Ask any trucker who drives on I-10 in and out of New Orleans and they will tell you that drowsy drivers are dangerous drivers. Research shows that fatigue slows reflexes, diminishes judgment and sometimes blurs vision.
Think about this, though: Why is it widely acknowledged that it is dangerous for people to drive while drowsy, but accepted in the medical community for fatigued doctors to prescribe medications, make diagnoses and even perform surgery?
A recent article penned by an MD and published in The Atlantic tackles the subject. It begins with the story of a 31-year-old neurosurgeon who was driving early one morning to the hospital where he worked.
Because he had been working 120-hour weeks, the doctor was overcome by exhaustion. That morning, behind the wheel of his car, he blacked out.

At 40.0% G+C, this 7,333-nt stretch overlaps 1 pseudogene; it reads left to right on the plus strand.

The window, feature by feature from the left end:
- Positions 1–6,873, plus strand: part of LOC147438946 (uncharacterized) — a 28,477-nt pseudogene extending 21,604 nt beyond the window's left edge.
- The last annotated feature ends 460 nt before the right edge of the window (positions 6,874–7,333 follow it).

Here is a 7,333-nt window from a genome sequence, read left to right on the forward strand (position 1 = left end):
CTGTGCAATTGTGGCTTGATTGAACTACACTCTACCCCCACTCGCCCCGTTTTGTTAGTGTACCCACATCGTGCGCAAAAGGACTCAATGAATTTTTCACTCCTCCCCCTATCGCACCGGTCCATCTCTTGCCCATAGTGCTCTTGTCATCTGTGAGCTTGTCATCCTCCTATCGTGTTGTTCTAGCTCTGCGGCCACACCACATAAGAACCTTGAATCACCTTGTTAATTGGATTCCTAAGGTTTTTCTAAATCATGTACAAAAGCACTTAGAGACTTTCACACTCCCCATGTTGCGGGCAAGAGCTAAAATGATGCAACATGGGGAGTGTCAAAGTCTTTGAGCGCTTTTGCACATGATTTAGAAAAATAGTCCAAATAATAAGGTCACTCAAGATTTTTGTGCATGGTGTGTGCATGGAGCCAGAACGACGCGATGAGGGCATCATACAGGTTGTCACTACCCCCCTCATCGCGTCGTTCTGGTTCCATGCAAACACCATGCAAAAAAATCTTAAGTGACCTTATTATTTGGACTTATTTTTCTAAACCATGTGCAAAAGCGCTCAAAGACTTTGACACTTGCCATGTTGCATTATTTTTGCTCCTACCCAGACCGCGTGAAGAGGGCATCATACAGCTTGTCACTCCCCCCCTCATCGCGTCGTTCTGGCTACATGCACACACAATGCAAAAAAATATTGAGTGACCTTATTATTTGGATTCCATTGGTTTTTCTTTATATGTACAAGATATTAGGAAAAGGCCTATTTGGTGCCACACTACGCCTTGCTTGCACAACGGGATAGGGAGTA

The crash resulted in 14 broken bones, including fractured ribs that punctured his thorax. His chest filled with blood and air, nearly killing him.
He looks back today and says he was then "a victim of physician fatigue and exhaustion."
The author of the article recalls his own struggles with sleep deprivation during his medical training. He writes that "drowsy doctors are more likely to experience lapses in memory and judgment that can prove critical."
Those lapses can, of course, result in harm to patients, whether it is a misdiagnosis of a serious condition, over- or under-prescribing medications or even an error while performing surgery.
You can speak with an attorney experienced in medical malpractice litigation about damages you have suffered due to a doctor's negligence.